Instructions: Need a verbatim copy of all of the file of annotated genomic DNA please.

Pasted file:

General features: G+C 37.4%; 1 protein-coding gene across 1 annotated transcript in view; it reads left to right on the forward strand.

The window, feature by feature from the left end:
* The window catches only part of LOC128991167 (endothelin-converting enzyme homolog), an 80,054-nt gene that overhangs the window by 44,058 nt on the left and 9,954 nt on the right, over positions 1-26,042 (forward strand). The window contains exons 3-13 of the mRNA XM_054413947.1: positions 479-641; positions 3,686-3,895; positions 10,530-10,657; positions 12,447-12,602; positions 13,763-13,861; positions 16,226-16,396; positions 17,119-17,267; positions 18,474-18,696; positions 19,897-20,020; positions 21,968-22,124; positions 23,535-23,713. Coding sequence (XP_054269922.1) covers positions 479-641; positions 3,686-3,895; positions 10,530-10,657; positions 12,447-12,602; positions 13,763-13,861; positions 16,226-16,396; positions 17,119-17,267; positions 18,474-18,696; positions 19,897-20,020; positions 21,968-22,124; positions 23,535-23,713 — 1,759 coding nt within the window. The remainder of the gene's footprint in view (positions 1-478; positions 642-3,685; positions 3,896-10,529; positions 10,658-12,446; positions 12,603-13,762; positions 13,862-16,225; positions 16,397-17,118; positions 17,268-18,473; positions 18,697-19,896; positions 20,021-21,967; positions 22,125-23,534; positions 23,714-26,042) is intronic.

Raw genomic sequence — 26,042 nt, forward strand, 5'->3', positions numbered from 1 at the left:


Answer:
General features: G+C 37.4%; 1 protein-coding gene across 1 annotated transcript in view; it reads left to right on the forward strand.

The window, feature by feature from the left end:
* The window catches only part of LOC128991167 (endothelin-converting enzyme homolog), an 80,054-nt gene that overhangs the window by 44,058 nt on the left and 9,954 nt on the right, over positions 1-26,042 (forward strand). The window contains exons 3-13 of the mRNA XM_054413947.1: positions 479-641; positions 3,686-3,895; positions 10,530-10,657; positions 12,447-12,602; positions 13,763-13,861; positions 16,226-16,396; positions 17,119-17,267; positions 18,474-18,696; positions 19,897-20,020; positions 21,968-22,124; positions 23,535-23,713. Coding sequence (XP_054269922.1) covers positions 479-641; positions 3,686-3,895; positions 10,530-10,657; positions 12,447-12,602; positions 13,763-13,861; positions 16,226-16,396; positions 17,119-17,267; positions 18,474-18,696; positions 19,897-20,020; positions 21,968-22,124; positions 23,535-23,713 — 1,759 coding nt within the window. The remainder of the gene's footprint in view (positions 1-478; positions 642-3,685; positions 3,896-10,529; positions 10,658-12,446; positions 12,603-13,762; positions 13,862-16,225; positions 16,397-17,118; positions 17,268-18,473; positions 18,697-19,896; positions 20,021-21,967; positions 22,125-23,534; positions 23,714-26,042) is intronic.

Raw genomic sequence — 26,042 nt, forward strand, 5'->3', positions numbered from 1 at the left: